East Africa News Post

Complete News World

Saturn’s iconic rings could disappear

(CNN) – A new study has revealed that Saturn’s iconic icy rings may cease to exist in the future for sky-gazers who view them through their telescopes.

A new analysis of data captured by NASA’s Cassini mission, which orbited the gas giant planet between 2004 and 2017, has revealed new insights into how long the rings have existed and when they might fade from view. The results were shared in three studies published in May.

Our solar system and its planets formed about 4.6 billion years ago, and scientists have long debated the age and origin of Saturn’s rings. Some astronomers argue that the bright ice rings must be younger than expected because they have not been eroded or darkened by meteoroid interactions over billions of years.

Cassini’s data led to a new discovery, published May 15 in the academic journal Icarus, which supports this theory that the rings appeared long after the initial formation of Saturn. Other studies published May 12 in Science advances And on May 15 at Icarusrespectively, similar conclusions.

“Our inescapable conclusion is that Saturn’s rings must be relatively young by astronomical standards, only by a few hundred million years,” said Richard Doresen, professor emeritus at Indiana University Bloomington and lead author of both studies. statement.

“If we look at Saturn’s satellite system, there are other indications that something amazing happened there in the past hundreds of millions of years. If Saturn’s rings are not as old as the planet, that means something happened to form its amazing structure, and that’s very exciting to study.”

See also  Google services that will change their terms from June 1, how will they affect you? | Techno Doctor | magazine

According to the researchers, it is likely that the seven rings were still in the making when dinosaurs roamed the earth.

Saturn’s rings

Saturn’s rings are mostly ice, and only a small percentage is rocky dust formed in space by fragments broken from asteroids and micrometeorites. These sand-like bits collide with particles from Saturn’s rings and create floating debris as the ringed material orbits the planet.

During Cassini’s grand finale, when the spacecraft completed 22 laps passing between Saturn and its rings, researchers were able to obtain data on the number of meteorites polluting the rings, the mass of the rings themselves, and the speed at which material rains from the rings. on this planet. All the data seem to point to the same conclusion about the youth of Saturn’s rings.

Saturn’s rings are made of ice particles the size of grains of sand or rock. The ring system extends up to 282,000 km from the planet. Credit: NASA/JPL-Caltech/Space Science Institute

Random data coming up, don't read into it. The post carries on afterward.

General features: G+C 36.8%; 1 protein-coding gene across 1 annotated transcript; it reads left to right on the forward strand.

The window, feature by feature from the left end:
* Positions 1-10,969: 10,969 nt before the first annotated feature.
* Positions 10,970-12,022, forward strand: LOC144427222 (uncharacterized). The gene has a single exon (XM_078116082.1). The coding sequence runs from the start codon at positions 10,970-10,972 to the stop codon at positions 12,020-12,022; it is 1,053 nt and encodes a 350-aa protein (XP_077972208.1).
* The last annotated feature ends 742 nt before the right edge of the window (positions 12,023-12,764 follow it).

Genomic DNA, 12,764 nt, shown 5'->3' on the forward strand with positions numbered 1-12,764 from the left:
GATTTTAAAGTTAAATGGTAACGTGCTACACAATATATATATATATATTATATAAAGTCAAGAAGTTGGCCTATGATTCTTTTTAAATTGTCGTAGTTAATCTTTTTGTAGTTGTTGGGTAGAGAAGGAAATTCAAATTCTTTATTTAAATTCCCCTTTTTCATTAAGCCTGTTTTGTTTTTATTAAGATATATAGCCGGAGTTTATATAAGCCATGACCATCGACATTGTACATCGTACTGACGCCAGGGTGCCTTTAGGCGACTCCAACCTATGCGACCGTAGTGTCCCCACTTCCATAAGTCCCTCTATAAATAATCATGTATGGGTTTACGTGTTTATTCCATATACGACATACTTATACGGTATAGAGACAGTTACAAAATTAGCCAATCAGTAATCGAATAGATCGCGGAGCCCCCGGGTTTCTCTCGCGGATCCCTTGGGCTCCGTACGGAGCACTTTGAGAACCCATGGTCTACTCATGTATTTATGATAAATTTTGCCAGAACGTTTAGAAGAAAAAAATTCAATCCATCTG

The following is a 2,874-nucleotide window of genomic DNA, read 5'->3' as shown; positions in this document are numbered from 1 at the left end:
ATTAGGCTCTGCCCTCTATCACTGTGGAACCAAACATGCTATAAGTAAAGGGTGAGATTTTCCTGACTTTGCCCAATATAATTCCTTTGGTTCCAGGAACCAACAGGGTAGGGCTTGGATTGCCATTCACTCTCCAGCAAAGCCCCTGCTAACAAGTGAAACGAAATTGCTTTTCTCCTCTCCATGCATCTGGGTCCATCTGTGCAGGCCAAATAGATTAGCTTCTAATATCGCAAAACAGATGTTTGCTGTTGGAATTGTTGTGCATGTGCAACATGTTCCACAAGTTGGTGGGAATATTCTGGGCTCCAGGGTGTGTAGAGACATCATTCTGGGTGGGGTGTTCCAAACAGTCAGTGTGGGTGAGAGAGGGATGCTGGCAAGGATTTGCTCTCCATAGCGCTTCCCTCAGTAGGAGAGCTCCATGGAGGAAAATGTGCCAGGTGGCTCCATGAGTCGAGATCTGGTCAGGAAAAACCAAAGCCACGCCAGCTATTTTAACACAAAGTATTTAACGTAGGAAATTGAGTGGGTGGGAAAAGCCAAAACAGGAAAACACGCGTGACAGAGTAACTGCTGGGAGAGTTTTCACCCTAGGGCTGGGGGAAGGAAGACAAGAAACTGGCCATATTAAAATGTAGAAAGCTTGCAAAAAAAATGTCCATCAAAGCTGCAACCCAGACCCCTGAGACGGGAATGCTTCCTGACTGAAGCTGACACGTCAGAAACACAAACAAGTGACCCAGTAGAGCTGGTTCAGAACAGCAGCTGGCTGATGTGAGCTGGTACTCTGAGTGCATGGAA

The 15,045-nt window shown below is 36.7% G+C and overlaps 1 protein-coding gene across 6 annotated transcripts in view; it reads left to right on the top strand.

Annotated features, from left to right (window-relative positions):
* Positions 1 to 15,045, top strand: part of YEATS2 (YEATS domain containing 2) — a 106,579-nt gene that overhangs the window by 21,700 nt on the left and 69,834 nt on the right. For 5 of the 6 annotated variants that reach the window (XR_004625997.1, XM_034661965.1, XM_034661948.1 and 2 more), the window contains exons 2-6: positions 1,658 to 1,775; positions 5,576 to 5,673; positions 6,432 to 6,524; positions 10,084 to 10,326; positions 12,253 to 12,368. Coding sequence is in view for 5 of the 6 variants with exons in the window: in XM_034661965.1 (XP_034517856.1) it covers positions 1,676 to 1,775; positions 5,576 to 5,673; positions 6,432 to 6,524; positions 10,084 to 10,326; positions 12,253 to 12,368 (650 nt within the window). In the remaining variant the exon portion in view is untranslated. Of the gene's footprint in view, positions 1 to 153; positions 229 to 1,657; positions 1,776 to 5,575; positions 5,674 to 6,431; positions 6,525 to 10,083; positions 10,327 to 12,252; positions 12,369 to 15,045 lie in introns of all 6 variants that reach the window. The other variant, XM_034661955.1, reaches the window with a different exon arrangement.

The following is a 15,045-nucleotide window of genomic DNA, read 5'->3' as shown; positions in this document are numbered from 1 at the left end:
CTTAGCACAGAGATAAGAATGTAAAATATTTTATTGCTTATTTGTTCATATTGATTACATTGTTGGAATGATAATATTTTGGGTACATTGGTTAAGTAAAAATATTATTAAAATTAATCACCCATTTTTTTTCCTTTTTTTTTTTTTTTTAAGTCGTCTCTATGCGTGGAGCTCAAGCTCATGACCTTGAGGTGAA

The researchers were able to determine the amount of cosmic dust that accumulates in the icy rings. Over the course of 13 years, Cassini’s cosmic dust analyzer has collected 163 dust grains from outside the Saturnian system as they orbit the gas giant. The rings were surprisingly “clean”, indicating that they must not have been around for so long for excess cosmic dust to accumulate.

Meanwhile, as meteorites infiltrate the rings, they propel material from the inner rings toward Saturn at high speed. Cassini noticed that the rings lose a lot of mass per second, which means they don’t have much time left, in astronomical terms. Researchers estimate that the rings will last for a few hundred million years at most.

See also  Will asteroid 2009 JF1 collide with Earth on May 6? This is what NASA says

Previous research had suggested the rings could disappear within 100 million years.

permanent puzzles

“We’ve shown that massive rings like Saturn’s don’t last very long,” said Paul Estrada, a research scientist at NASA’s Ames Research Center in Mountain View, California, and co-author of the three studies.

“It can be speculated that the relatively faint rings surrounding other gas and ice giants in our solar system are remnants of rings that were once as massive as the rings of Saturn. Perhaps sometime in the not too distant future, astronomically speaking, after Saturn’s rings shrink, they will look like the scattered rings of Uranus.” .

Cassini captured a backlit view of Saturn while it was in the planet’s shadow in December 2012.
Credit: NASA/JPL-Caltech/Space Science Institute

The dark rings around Neptune and Uranus may have been larger and brighter in the past, similar to Saturn’s rings now, the researchers said.

But what is the cause of Saturn’s rings? Scientists don’t know for sure yet, but it’s possible that gravitational instability destroyed some of the icy moons orbiting the giant planet, creating enough material to be swept away to form rings of material that surround Saturn.

“The idea that Saturn’s iconic main rings could be a recent feature of our solar system has been controversial, but our new results complement a trio of Cassini measurements that make this discovery difficult to deny,” he said in a statement. Researcher Jeff Causey, Principal Investigator at NASA Ames and co-author of the Saturn research paper that appeared in Science advances.

Future missions to study some of Saturn’s moons could reveal more information about the events that created the rings, and lead to other discoveries.

See also  Solar system: Scientists identify possible source of "unusual radar signals" around Jupiter and Saturn

“If we can work out what happened in that system a few hundred million years ago to form the rings, we may eventually discover why Saturn’s moon Enceladus spewed plumes of water, ice, and even organic matter from the ocean depths.” . “We may end up finding the building blocks for life itself on Enceladus.”